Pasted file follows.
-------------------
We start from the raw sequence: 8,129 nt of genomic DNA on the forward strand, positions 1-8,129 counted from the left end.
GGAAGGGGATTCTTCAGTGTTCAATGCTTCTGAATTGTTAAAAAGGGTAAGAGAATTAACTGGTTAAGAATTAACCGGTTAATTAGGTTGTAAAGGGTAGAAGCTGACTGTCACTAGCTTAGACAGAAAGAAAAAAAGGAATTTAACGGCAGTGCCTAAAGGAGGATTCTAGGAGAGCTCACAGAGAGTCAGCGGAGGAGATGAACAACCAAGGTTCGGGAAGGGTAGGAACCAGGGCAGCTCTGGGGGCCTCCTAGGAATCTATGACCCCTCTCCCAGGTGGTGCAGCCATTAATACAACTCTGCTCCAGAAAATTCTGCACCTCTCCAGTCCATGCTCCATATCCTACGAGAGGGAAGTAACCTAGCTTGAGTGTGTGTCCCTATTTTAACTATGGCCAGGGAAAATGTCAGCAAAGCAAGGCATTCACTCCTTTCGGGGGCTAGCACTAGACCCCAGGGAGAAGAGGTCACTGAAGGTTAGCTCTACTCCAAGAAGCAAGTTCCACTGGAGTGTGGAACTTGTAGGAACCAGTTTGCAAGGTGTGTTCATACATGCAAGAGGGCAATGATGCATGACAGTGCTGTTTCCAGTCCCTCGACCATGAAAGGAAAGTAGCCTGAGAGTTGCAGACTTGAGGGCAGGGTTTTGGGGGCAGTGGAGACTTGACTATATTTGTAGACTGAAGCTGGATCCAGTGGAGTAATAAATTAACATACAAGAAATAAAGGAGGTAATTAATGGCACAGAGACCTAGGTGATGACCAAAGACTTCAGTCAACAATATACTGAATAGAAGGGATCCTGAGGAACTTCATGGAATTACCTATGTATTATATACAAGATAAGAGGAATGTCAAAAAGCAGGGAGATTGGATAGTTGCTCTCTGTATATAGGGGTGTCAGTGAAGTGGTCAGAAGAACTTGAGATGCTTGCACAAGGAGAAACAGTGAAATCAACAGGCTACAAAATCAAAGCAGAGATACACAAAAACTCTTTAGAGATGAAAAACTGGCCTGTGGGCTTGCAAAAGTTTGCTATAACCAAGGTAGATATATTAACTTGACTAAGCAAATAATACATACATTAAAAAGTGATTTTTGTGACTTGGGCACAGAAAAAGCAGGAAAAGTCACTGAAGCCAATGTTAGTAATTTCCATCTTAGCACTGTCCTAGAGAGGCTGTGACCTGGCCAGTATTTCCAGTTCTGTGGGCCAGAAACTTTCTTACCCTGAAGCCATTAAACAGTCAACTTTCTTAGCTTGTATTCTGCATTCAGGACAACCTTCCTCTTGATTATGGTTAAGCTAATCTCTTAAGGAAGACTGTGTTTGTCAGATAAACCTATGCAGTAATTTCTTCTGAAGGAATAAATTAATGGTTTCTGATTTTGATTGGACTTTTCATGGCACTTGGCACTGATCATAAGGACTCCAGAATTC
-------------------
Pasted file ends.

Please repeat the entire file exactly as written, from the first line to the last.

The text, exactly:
We start from the raw sequence: 8,129 nt of genomic DNA on the forward strand, positions 1-8,129 counted from the left end.
GGAAGGGGATTCTTCAGTGTTCAATGCTTCTGAATTGTTAAAAAGGGTAAGAGAATTAACTGGTTAAGAATTAACCGGTTAATTAGGTTGTAAAGGGTAGAAGCTGACTGTCACTAGCTTAGACAGAAAGAAAAAAAGGAATTTAACGGCAGTGCCTAAAGGAGGATTCTAGGAGAGCTCACAGAGAGTCAGCGGAGGAGATGAACAACCAAGGTTCGGGAAGGGTAGGAACCAGGGCAGCTCTGGGGGCCTCCTAGGAATCTATGACCCCTCTCCCAGGTGGTGCAGCCATTAATACAACTCTGCTCCAGAAAATTCTGCACCTCTCCAGTCCATGCTCCATATCCTACGAGAGGGAAGTAACCTAGCTTGAGTGTGTGTCCCTATTTTAACTATGGCCAGGGAAAATGTCAGCAAAGCAAGGCATTCACTCCTTTCGGGGGCTAGCACTAGACCCCAGGGAGAAGAGGTCACTGAAGGTTAGCTCTACTCCAAGAAGCAAGTTCCACTGGAGTGTGGAACTTGTAGGAACCAGTTTGCAAGGTGTGTTCATACATGCAAGAGGGCAATGATGCATGACAGTGCTGTTTCCAGTCCCTCGACCATGAAAGGAAAGTAGCCTGAGAGTTGCAGACTTGAGGGCAGGGTTTTGGGGGCAGTGGAGACTTGACTATATTTGTAGACTGAAGCTGGATCCAGTGGAGTAATAAATTAACATACAAGAAATAAAGGAGGTAATTAATGGCACAGAGACCTAGGTGATGACCAAAGACTTCAGTCAACAATATACTGAATAGAAGGGATCCTGAGGAACTTCATGGAATTACCTATGTATTATATACAAGATAAGAGGAATGTCAAAAAGCAGGGAGATTGGATAGTTGCTCTCTGTATATAGGGGTGTCAGTGAAGTGGTCAGAAGAACTTGAGATGCTTGCACAAGGAGAAACAGTGAAATCAACAGGCTACAAAATCAAAGCAGAGATACACAAAAACTCTTTAGAGATGAAAAACTGGCCTGTGGGCTTGCAAAAGTTTGCTATAACCAAGGTAGATATATTAACTTGACTAAGCAAATAATACATACATTAAAAAGTGATTTTTGTGACTTGGGCACAGAAAAAGCAGGAAAAGTCACTGAAGCCAATGTTAGTAATTTCCATCTTAGCACTGTCCTAGAGAGGCTGTGACCTGGCCAGTATTTCCAGTTCTGTGGGCCAGAAACTTTCTTACCCTGAAGCCATTAAACAGTCAACTTTCTTAGCTTGTATTCTGCATTCAGGACAACCTTCCTCTTGATTATGGTTAAGCTAATCTCTTAAGGAAGACTGTGTTTGTCAGATAAACCTATGCAGTAATTTCTTCTGAAGGAATAAATTAATGGTTTCTGATTTTGATTGGACTTTTCATGGCACTTGGCACTGATCATAAGGACTCCAGAATTC